Beth Soll

December 11, 2010

Beth Soll & Company // Julie Ince Thompson Theatre // Dance Complex, Cambridge, MA // December 11–12, 2010 // Reviewed by Iris Fanger


Beth Soll. Photo by Erin Baiano.

Beth Soll presented a concert of two solos for herself and a group work, Restless Geometry. The weekend marked a brief return to Boston, which she left in 1997 after spending more than 25 years here and helping to shape the city’s contemporary dance scene as a performer, choreographer, and teacher.

As in her past works, Soll’s solos depended on a vocabulary of coded gestures that suggest a narrative but one too personal to fully share. For Disclosure (2010), to music by Stuart Dempster, Pauline Oliveros and Panaiotis) her steady, blue-eyed gaze and intensity of effort were omnipresent, each movement carved out as if etched in stone: one hand brushing across her eyes, a swishing of her taffeta skirt, a drop to the floor to balance her weight on one hip. She was dressed as an eccentric personality, as if Norma Desmond of Sunset Boulevard had become a dancer, moving through contrasting actions of seeing and not seeing, or seeing something too painful to comprehend.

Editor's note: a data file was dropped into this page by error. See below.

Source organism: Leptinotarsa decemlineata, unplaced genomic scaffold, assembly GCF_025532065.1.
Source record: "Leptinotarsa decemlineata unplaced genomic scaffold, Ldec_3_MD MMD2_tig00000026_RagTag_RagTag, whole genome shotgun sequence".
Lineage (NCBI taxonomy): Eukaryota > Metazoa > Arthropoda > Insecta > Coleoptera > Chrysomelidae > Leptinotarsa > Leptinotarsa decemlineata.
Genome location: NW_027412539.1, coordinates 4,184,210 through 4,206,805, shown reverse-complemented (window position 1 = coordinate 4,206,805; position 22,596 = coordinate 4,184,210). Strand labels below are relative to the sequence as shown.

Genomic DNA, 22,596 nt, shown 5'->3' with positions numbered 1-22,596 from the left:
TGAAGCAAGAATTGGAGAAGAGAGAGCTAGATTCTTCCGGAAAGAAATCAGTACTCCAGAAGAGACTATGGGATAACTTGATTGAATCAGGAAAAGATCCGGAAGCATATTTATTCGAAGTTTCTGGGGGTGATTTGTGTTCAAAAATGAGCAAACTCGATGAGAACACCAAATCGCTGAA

For the premiere, Tribute, a much more accessible piece, Soll made a total change of costume into a blue denim jump suit, adjusting the belt as she came onstage. The work unfolded mostly in silence except for a snatch of music from Act II of Swan Lake. She spoke simple words like “yes,” “no,” “O.K.,” directly to the audience, but switched between English and other languages. She covered the entire space, sometimes turning her back to the audience, but watching us over her shoulder as if to include us in the experience. At one point she raised her arms to greet an imagined audience in the rear, as if she were a ballerina fiinishing the phrase of the Tchaikovsky score that we were hearing.


The surprise of the program was the extent of ballet technique she employed for Restless Geometry (2010), starting with the five positions of the feet and their port de  bras. To music by 17th- and 18th-century composers, the dancers appeared in ballet dress, except for Manuel Sandridge, the green-clad Spirit of the Garden, where the three-part work took place. The flowery, light movement turned to nightmare-stuff in the middle segment, complete with violence and erotica, before a final coda when decorum returned to their world. Soll is a consummate professional, always mesmerizing in performance. However, her dancers, although proficient in technique, did not convey any sub-text to differentiate the piece from other works we’ve seen about the changeable qualities of nature.